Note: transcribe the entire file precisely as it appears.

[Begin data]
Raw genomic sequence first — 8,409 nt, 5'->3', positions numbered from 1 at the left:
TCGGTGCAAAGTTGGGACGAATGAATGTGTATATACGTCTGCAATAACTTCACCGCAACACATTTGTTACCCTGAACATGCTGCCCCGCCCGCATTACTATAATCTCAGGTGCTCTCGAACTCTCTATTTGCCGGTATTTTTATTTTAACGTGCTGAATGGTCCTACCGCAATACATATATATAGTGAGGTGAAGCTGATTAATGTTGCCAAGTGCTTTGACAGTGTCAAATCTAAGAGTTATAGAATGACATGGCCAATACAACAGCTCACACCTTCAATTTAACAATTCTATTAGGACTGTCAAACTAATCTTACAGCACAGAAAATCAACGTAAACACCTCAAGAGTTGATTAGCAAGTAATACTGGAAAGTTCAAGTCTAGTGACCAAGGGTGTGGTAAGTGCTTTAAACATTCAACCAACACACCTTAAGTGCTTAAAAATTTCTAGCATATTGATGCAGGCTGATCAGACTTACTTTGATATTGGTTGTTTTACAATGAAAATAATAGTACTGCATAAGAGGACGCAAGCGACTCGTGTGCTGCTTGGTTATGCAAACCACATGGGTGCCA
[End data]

Raw genomic sequence first — 8,409 nt, 5'->3', positions numbered from 1 at the left:
TCGGTGCAAAGTTGGGACGAATGAATGTGTATATACGTCTGCAATAACTTCACCGCAACACATTTGTTACCCTGAACATGCTGCCCCGCCCGCATTACTATAATCTCAGGTGCTCTCGAACTCTCTATTTGCCGGTATTTTTATTTTAACGTGCTGAATGGTCCTACCGCAATACATATATATAGTGAGGTGAAGCTGATTAATGTTGCCAAGTGCTTTGACAGTGTCAAATCTAAGAGTTATAGAATGACATGGCCAATACAACAGCTCACACCTTCAATTTAACAATTCTATTAGGACTGTCAAACTAATCTTACAGCACAGAAAATCAACGTAAACACCTCAAGAGTTGATTAGCAAGTAATACTGGAAAGTTCAAGTCTAGTGACCAAGGGTGTGGTAAGTGCTTTAAACATTCAACCAACACACCTTAAGTGCTTAAAAATTTCTAGCATATTGATGCAGGCTGATCAGACTTACTTTGATATTGGTTGTTTTACAATGAAAATAATAGTACTGCATAAGAGGACGCAAGCGACTCGTGTGCTGCTTGGTTATGCAAACCACATGGGTGCCA